Also "independent, self-sufficient man" is not the point. Individualism is a valid and IMO correct outlook. There is nothing in individualism that is oppositional to working together or being supportive of each other. But it is based on individuals doing that of their own volition. It is the control paradigm, the idea that any individual is just a cog, that promotes a devaluing of self and others that ultimately results in greater separation.
You and I, and indeed most people in both the skeptic and the paranormal worlds, have a particular understanding of the history of religion. We think that religion is all about legitimizing the status quo and keeping people down by telling them they're weak and dependent.

He thinks that we are caricaturing traditional religion and that in fact it has a lot of wisdom that modern secular thought misses.
 
#13
You and I, and indeed most people in both the skeptic and the paranormal worlds, have a particular understanding of the history of religion. We think that religion is all about legitimizing the status quo and keeping people down by telling them they're weak and dependent.

He thinks that we are caricaturing traditional religion and that in fact it has a lot of wisdom that modern secular thought misses.
I do not think any religion is "all about" legitimizing the status-quo. Since almost all of them started off as revolutionary movements to think that is IMO silly. What I think is that religions that have become establish are one of the things that have often been used for that purpose.
 
#14
I do not think any religion is "all about" legitimizing the status-quo. Since almost all of them started off as revolutionary movements to think that is IMO silly. What I think is that religions that have become establish are one of the things that have often been used for that purpose.
Yeah, I should have written 'organized religion' there rather than just 'religion'. What we're talking about here is institutionalized religion, and this is what he's defending in his book, even though he knows most of his atheist friends think it's pretty much the root of all evil. He's saying we need the right kinds of institutions, rituals and practices in order to live well, and he thinks it's only the religions that really understand this fact.

He writes somewhere, "To sustain goodness it helps to have an audience." This kind of sums up his thinking. We're social beings and need constant reminders and reinforcement in order to behave well. Organized religion has these messages and symbols embedded in its institutions and practices, and members of the religion are constantly monitoring and judging each other to keep people on their toes.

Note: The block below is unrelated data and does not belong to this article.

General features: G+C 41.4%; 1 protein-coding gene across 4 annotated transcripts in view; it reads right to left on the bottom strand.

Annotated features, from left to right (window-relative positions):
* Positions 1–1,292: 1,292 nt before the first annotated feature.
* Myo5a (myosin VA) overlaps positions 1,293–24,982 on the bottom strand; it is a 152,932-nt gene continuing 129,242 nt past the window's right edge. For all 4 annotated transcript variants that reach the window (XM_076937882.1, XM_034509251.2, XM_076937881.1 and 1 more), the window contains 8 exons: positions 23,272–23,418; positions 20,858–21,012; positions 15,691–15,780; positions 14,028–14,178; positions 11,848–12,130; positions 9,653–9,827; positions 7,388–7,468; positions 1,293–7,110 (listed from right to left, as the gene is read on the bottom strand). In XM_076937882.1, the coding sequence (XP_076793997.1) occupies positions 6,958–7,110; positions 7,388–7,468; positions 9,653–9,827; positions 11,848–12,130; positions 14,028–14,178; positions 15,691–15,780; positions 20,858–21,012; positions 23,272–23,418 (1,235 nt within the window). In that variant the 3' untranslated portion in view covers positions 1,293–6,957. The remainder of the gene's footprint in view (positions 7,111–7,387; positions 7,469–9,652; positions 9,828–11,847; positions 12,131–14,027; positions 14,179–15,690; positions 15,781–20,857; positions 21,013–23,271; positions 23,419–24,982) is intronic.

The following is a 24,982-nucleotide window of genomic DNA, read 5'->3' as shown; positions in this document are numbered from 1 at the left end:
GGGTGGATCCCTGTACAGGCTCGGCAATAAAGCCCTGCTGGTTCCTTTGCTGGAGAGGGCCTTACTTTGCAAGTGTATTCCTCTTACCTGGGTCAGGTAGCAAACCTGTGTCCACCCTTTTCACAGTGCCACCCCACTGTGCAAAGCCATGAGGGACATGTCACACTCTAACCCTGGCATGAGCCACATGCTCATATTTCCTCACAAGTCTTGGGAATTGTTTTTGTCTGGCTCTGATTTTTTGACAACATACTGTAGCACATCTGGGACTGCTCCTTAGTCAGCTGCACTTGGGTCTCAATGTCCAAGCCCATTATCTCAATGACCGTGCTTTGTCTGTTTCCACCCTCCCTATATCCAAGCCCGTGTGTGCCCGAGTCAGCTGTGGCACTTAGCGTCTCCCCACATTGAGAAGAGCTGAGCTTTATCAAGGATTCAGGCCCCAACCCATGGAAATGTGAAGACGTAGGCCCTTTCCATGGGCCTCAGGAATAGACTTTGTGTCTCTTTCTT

He's really just calling for some balance. Yes, organized religion is often conservative, hierarchical and authoritarian, but on the other hand we do need institutions, rituals and all the rest, and he thinks modern secular society needs to steal these good ideas from organized religion.
 
#15
Another example he gives is about the public sphere. Secular society says the public sphere must be neutral, and so it's wrong for the government to put out messages telling people what's good or how to behave.

Yet in practice what's happened is that the public sphere is absolutely dominated by corporate advertising promoting consumerism and all the rest, and so it's in no way neutral.

A traditional religious perspective would say that we can't leave the public sphere to the corporations. People need positive messages about helping the poor and treating others as they want to be treated. We already know what's right to some extent, but we need the right kind of environment and incentives to get us going.
 
#16
I suppose my perspective is that there are some people who simply love to control others. For them, traditional religions are a godsend (pun intended). However, there are other ways to control people - such as telling them that their favourite foods are going to make them ill - sometimes without even the evidence, or playing up the risk of catching a deadly disease from sex - remember, they even used to tell kids they would fall ill from masturbation!

The fact is that societies of any kind are very hard to hold together - I guess that is why so many have arisen throughout history, gone through a period of great power, only to collapse. I feel Western democracy may be heading that way. Yes, consumerism has become utterly absurd, but it can flourish in the USA together with fairly strong religion.

I tend to think that a system in which everyone had a vote on everything might work somewhat better. I mean the majority would vote against theft, child abuse and murder, but I doubt if they would be so friendly towards large corporations, and I don't think they would be eager to go to war. Some of them would vote in favour of religious restrictions, but I rather think they would be out-voted on most issues. At least it would be worth a try!

I think there is a fair chance that there is an afterlife, and I can't help wondering how that is organised!

David